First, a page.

A weekend in July, too hot to sit still … but … where to go? The north is too far and the south too scorched, so we settle on next door – Cilento.
Can’t claim brilliant local knowledge for the choice, rather over-indulgence … too many viewings of Benvenuti al Sud.
The cheerful Benvenuti al Sud is a ‘brace-yourself-for-Naples’ film set in Castellabate, a hilltop town perched on one edge of the protected Parco Nazionale del Cilento, Vallo di Diano e Alburni.
Our route there takes us through the outskirts of Naples, past Vesuvius, and on beyond Paestum, famous for its mozzarella di bufala and the beautiful completeness of its Greek temples.
Quite a route, and Castellabate is a fine full stop.
The centre of the old town has two piazze. The first we reach is the one that features in the final credits of the film, Benvenuti al Sud. The square, more of a balcony really, has views out over the sea and into a sky that drifts with occasional gulls and the sound of laughter from the beaches below.
We, and a crowd of about four, stand and stare … soaked in colour.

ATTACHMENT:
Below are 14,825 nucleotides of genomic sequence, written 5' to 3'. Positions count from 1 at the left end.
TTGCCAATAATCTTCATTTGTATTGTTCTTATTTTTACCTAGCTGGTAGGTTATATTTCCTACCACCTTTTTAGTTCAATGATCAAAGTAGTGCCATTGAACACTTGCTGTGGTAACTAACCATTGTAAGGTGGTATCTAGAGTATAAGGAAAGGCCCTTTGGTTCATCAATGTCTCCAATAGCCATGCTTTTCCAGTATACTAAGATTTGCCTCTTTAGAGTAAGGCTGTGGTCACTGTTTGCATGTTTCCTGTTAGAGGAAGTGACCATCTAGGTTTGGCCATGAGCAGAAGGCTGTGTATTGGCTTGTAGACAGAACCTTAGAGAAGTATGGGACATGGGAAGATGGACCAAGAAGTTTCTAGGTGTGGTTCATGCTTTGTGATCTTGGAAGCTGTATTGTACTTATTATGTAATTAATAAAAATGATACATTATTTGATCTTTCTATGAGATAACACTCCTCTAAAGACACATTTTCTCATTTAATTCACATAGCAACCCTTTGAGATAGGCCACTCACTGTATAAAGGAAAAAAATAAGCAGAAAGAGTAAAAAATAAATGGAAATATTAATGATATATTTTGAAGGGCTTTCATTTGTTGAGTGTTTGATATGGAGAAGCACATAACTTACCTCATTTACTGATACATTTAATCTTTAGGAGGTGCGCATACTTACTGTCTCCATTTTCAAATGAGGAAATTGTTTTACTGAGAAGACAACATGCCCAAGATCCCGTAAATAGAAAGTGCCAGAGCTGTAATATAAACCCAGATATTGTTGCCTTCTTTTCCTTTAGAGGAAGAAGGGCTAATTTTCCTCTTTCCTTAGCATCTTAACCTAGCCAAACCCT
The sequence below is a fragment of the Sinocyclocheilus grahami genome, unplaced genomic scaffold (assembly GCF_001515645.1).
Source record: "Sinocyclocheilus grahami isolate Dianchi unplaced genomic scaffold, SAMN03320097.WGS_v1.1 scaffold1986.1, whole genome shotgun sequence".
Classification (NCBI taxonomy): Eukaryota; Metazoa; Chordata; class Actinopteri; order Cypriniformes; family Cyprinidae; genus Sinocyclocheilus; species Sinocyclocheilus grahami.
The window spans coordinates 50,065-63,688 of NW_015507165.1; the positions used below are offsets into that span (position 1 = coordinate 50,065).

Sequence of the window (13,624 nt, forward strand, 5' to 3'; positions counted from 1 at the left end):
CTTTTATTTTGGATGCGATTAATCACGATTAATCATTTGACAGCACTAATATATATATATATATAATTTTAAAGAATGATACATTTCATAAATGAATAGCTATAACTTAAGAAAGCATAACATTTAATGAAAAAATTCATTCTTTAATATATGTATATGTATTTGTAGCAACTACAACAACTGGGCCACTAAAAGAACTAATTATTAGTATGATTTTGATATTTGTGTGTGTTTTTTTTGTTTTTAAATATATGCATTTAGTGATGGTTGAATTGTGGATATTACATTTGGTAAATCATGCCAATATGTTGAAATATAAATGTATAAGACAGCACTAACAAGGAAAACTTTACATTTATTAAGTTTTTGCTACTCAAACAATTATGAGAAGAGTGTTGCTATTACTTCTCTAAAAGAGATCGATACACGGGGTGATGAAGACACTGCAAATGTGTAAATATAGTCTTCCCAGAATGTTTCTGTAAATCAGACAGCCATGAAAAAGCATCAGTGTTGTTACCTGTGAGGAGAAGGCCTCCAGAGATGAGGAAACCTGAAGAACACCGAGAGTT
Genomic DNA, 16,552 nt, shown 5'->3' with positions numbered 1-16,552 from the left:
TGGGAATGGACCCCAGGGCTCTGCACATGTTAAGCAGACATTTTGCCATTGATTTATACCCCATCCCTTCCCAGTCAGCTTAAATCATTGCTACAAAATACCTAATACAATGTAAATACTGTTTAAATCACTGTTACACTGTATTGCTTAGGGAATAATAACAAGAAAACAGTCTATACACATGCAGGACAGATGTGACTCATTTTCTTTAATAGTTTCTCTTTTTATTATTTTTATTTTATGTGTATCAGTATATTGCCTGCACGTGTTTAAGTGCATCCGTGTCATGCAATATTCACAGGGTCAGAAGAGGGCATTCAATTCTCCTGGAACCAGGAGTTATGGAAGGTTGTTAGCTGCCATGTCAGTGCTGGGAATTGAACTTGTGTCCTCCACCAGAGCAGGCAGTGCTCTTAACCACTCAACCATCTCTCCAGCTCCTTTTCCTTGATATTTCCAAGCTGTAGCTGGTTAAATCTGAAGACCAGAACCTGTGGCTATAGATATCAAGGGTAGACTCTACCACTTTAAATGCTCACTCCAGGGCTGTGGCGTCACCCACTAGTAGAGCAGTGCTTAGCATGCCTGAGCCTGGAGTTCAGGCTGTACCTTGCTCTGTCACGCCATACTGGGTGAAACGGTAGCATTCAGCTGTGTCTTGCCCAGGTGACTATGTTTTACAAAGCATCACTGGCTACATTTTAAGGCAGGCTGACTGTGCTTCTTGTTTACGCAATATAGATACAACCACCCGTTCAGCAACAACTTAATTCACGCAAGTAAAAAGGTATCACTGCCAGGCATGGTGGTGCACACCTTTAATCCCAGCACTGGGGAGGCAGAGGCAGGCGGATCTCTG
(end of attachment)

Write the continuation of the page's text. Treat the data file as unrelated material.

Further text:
From there old, narrow streets lead us out of the piazza and further into the town.
It’s a hot midday but there’s shade and many of the tight, tiny streets funnel the wind.
The second piazza we visit is the one in the film that hosts the post office. It looks different without the film set and smaller than I imagined it. Cafes and umbrellas now fill the film’s pop-up football pitch.
We flop in the shade for a lunch of traditional Cilento dishes – acqua sale and a plate of local hams and cheeses. It’s peaceful and perfect – a good place to end our first taste of Castellabate.
The next stage of our journey takes us deeper into the Cilento National Park.
Copyright Georgie Knaggs & The Phraser 2017